This course focuses on the major cultural, social, and political issues in United States history from the revolutionary period through Reconstruction. We look at the ideas that led to the revolution, how the thirteen colonies assembled themselves into a republic, the consequences of slave culture to the course of American history, and the promises and failures of Reconstruction. The student will come to understand the multiple and inter-related forces relevant to the early years of the republic.
This course focuses on the major social and cultural issues in United This course focuses on the major cultural, social and political issues in United States history from the late nineteenth century Gilded Age through the end of the twentieth century. We look at the influence of the industrial revolution, the impact of increasing levels of European and Asian immigration, the rise of organized labor, the Great Depression, the Cold War, the impact of United States foreign policy, and countercultural movements. The student will gain insight into the aspects that are most crucial for a solid understanding of the nation's history.
This course covers the major changes in the nature of work, the workforce, and the institutions involved in the labor history of the United States, and it addresses the social, economic, and political aspects of labor history in both a U.S. and a global context. This course is intended as a general elective or required for Construction Technology AS or A.A.S. degree.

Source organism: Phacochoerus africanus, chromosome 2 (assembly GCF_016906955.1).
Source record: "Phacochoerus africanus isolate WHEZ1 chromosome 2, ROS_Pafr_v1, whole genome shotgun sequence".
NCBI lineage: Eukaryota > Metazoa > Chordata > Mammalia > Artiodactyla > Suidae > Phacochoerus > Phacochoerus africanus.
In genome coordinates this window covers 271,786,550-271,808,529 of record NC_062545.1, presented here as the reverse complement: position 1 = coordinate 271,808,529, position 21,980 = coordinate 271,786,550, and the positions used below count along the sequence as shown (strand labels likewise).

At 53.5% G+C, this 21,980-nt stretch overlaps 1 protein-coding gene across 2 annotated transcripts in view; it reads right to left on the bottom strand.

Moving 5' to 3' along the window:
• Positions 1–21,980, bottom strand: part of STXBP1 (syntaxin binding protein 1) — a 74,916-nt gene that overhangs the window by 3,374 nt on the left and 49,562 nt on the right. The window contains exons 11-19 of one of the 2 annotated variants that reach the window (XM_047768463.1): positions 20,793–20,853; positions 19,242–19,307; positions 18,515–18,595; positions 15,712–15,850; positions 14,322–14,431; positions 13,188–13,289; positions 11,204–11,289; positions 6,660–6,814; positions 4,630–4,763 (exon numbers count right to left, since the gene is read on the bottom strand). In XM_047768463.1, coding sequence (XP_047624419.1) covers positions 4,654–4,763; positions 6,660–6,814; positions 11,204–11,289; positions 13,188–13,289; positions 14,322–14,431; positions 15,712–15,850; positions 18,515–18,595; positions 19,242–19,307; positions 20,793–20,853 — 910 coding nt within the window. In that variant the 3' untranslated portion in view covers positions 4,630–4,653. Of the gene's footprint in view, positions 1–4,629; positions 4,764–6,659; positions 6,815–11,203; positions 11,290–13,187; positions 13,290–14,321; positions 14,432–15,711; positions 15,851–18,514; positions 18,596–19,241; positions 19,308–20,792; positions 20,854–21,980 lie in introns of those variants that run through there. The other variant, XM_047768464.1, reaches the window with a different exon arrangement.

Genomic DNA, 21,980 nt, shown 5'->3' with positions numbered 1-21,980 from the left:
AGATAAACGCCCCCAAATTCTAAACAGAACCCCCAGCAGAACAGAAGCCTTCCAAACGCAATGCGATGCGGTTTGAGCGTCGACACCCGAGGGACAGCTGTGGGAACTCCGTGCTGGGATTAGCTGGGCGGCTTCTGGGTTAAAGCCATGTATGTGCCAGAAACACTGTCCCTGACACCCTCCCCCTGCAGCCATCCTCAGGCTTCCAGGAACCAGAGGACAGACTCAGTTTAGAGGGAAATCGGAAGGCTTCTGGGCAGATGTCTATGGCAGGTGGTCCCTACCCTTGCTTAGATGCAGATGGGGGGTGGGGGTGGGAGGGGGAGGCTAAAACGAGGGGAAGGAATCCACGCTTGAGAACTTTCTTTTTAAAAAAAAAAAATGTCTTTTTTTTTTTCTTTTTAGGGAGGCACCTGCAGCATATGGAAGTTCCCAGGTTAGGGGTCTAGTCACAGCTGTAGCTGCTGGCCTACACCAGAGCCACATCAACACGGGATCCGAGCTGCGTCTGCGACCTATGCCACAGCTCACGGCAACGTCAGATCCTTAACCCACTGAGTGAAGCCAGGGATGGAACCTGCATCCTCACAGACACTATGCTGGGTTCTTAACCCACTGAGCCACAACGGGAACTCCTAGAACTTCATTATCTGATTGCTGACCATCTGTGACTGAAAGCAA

This course investigates the role played by race in the shaping of United States history. We examine the concept of race and the historical relationships in America between those of African, Asian, European, and Native descents. We will examine Reconstruction, the Civil Rights Movement and current racial issues. The goal is to broaden student understanding of United States history by a focused study of its multi-faceted racial relationships throughout the centuries.
This course will provide flexibility in offering an in-depth review of topics of immediate importance and topical interest. These topics will go beyond the introductory courses in examining specific aspects of the subject matter.
Each semester this course is devoted to the history of a specific world region, and the region will change from semester to semester. The goal is to provide the student with the opportunity for an in-depth study of specific societies and specific cultures from around the world. The course may be repeated for credit under a different subtitle as the subject matter changes.
This course uses popular culture entertainment to introduce historical research methods and examine questions of ethical use of history. We will look at how history is portrayed and presented in diverse forms of popular culture entertainment, such as film, novels, comics, etc. We will also look at how popular culture reflects the social and cultural values of the audience it entertains. As we examine the ways history is leveraged as a source of entertainment, each student will develop their own views on what is considered ethical use of history, and what is considered abuse of history.Students need to students complete a 1000-level history course prior to enrolling in this course.
This course is a writing-intensive research methods course that incorporates a service-learning component. Students will learn how to use and interpret various historical sources, such as archival material, oral history, photographs and video. Students will also learn how to use and interpret secondary source materials. The goal of the course is for the students to produce a publishable-quality research paper on a topic related to local history, with an emphasis on the relationship between local history and larger historical developments at the state, national, and/or global level. Prerequisite: Any 1000 level history class; English 1201-1202 Sequence